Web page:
More Delays For East River Flood Barrier, as Federal Deadlines Loom
There are more complications in the $760 million plan for a flood barrier along the East River. Key meetings during the summer have been delayed, pushing back the start of the city’s mandatory land use process for the East Side Coastal Resiliency Project.
The plan for a 2.4 mile section of the waterfront above Montgomery Street envisions a series of berms and flood walls to protect the Lower East Side from future storms on the scale of Hurricane Sandy. The city is at least a year-and-a-half behind schedule. In community board meetings held earlier in the spring, city officials made it clear they were racing to meet federal spending deadlines. In spite of local objections, they were pushing to kick off the official environmental review and ULURP (Uniform Land Use Procedure) during the summer months.
But in the past week, those summer meetings were canceled. Michael Shaikh, deputy director of external affairs in the Mayor’s Office of Recovery & Resiliency, told The Lo-Down this week that the new delays are due to, “unexpected complications with the design of the flood wall.” He said designers needed the summer to resolve the issues. Asked to elaborate, Shaikh simply said the complications had to do with the flood wall’s impact on FDR Drive.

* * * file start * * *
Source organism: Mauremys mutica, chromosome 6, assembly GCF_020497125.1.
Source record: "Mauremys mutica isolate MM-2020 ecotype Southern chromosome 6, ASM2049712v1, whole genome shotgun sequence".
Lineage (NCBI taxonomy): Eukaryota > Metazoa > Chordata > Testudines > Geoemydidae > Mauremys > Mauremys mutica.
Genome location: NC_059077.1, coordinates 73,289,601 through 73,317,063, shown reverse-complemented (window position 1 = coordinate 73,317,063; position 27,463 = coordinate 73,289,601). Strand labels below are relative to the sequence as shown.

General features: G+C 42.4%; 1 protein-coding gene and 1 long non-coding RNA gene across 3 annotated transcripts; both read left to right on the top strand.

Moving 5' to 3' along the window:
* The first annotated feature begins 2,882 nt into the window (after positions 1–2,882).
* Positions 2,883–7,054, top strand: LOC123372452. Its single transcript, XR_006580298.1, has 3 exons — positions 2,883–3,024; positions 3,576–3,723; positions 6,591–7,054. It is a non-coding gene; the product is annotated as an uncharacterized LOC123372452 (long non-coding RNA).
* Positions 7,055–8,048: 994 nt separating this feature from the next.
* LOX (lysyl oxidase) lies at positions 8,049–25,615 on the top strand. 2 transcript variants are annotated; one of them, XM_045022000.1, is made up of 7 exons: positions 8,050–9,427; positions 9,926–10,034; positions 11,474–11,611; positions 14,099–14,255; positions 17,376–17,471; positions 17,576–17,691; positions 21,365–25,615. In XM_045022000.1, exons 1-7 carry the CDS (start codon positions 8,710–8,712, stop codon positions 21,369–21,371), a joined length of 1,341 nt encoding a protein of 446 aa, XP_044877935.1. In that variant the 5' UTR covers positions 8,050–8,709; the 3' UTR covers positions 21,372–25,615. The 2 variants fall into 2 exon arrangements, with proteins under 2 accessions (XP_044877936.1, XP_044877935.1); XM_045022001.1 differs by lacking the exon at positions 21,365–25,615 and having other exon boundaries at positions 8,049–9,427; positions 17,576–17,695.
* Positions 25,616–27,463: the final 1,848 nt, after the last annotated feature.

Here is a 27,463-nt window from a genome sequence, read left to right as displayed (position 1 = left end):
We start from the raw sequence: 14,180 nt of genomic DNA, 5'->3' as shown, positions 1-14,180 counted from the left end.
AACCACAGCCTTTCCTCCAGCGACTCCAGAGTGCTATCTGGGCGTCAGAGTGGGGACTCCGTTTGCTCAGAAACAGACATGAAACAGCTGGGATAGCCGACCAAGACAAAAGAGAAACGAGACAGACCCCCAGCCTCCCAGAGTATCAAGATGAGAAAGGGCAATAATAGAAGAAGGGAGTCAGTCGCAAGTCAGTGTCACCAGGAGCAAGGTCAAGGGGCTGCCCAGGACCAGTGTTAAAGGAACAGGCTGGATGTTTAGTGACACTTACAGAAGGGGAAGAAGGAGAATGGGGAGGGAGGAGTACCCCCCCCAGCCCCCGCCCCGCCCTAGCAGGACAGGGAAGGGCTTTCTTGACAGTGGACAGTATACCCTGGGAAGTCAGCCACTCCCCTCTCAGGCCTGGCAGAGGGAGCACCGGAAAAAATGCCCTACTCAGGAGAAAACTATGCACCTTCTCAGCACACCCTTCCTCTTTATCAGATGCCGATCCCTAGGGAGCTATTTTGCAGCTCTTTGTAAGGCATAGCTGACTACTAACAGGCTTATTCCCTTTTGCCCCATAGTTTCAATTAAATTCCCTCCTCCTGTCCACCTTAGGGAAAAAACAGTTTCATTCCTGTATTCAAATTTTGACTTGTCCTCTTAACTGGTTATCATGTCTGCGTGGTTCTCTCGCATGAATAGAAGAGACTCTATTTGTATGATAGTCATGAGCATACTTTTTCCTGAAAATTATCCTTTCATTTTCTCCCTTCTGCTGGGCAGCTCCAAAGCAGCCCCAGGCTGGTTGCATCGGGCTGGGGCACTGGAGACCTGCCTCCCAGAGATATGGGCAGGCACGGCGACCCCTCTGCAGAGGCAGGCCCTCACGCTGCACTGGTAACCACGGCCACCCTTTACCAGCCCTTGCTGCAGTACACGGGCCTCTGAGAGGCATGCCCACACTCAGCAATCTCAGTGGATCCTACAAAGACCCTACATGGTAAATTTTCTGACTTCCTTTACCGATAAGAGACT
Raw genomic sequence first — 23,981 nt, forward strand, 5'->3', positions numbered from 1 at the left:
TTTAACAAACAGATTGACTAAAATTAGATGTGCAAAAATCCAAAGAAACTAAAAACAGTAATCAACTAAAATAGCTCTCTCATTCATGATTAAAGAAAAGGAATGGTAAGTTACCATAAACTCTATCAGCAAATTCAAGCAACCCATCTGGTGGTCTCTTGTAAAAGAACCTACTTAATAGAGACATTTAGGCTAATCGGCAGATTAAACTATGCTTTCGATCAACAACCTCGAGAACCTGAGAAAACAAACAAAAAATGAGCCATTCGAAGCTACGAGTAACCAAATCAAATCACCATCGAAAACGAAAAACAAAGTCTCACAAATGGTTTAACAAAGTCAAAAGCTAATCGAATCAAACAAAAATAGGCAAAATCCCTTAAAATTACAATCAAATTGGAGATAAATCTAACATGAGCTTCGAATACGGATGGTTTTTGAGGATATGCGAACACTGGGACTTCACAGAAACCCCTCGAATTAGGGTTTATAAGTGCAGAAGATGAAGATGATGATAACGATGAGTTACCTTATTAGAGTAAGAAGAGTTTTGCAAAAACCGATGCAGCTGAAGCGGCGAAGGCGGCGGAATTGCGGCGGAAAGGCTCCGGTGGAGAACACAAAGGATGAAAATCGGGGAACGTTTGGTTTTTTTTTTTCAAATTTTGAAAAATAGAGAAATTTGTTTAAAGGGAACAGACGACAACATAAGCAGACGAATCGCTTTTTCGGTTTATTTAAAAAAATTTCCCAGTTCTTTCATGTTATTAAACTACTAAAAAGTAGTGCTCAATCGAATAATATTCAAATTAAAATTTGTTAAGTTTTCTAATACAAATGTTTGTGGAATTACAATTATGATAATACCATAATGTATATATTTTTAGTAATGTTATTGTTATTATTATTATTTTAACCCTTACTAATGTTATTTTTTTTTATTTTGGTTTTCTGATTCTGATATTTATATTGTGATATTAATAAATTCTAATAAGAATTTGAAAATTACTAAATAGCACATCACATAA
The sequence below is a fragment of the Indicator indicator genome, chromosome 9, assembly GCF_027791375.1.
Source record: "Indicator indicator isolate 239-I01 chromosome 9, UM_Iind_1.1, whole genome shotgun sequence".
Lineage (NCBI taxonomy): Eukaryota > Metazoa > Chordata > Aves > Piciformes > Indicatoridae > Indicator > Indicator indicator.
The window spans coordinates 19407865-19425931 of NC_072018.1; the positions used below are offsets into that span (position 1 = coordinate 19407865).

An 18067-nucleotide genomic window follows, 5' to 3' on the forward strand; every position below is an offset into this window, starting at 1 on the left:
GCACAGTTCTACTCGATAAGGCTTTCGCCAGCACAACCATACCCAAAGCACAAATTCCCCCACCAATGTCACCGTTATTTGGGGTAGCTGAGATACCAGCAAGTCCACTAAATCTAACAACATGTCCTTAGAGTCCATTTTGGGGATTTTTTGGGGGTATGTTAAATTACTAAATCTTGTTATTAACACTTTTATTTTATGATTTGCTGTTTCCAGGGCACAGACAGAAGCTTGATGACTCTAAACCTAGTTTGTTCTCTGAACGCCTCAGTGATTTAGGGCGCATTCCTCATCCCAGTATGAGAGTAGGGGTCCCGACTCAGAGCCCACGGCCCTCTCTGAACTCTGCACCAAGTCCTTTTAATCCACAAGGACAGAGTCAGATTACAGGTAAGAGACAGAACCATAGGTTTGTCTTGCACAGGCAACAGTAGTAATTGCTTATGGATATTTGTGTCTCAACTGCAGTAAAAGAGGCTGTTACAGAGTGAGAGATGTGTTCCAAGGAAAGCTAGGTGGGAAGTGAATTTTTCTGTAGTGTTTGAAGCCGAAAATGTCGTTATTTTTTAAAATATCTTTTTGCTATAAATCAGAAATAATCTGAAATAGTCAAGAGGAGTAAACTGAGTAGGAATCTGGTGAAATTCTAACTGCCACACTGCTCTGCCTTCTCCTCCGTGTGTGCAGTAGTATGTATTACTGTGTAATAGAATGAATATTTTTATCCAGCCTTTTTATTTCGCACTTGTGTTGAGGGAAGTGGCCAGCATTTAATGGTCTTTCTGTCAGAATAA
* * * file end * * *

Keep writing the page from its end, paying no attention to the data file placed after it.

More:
The city anticipates rescheduling the meetings for the fall. Four years ago, the city received $335 million in funding for East River storm protection from the U.S. Department of Housing & Urban Development. The money must be spent by September of 2022. Planners have hoped to break ground by the spring of next year. But that can’t happen until ULURP is completed. Hearings by the community board, borough president and City Planning Commission are all required before the City Council gives its approval. Asked about the latest delay, Shaikh said, “We are on track to meet our federal funding deadlines.”
Community Board 3 complained about the prospect of summer meetings (the board doesn’t normally meet in July and August). In March, CB3 raised concerns about the flood barrier, which includes what some fear will be a forbidding eight-foot wall along the FDR. A community planning process several years ago led to a vision for the waterfront that would provide flood protection, but also improve access to East River Park and create new recreational areas along the water.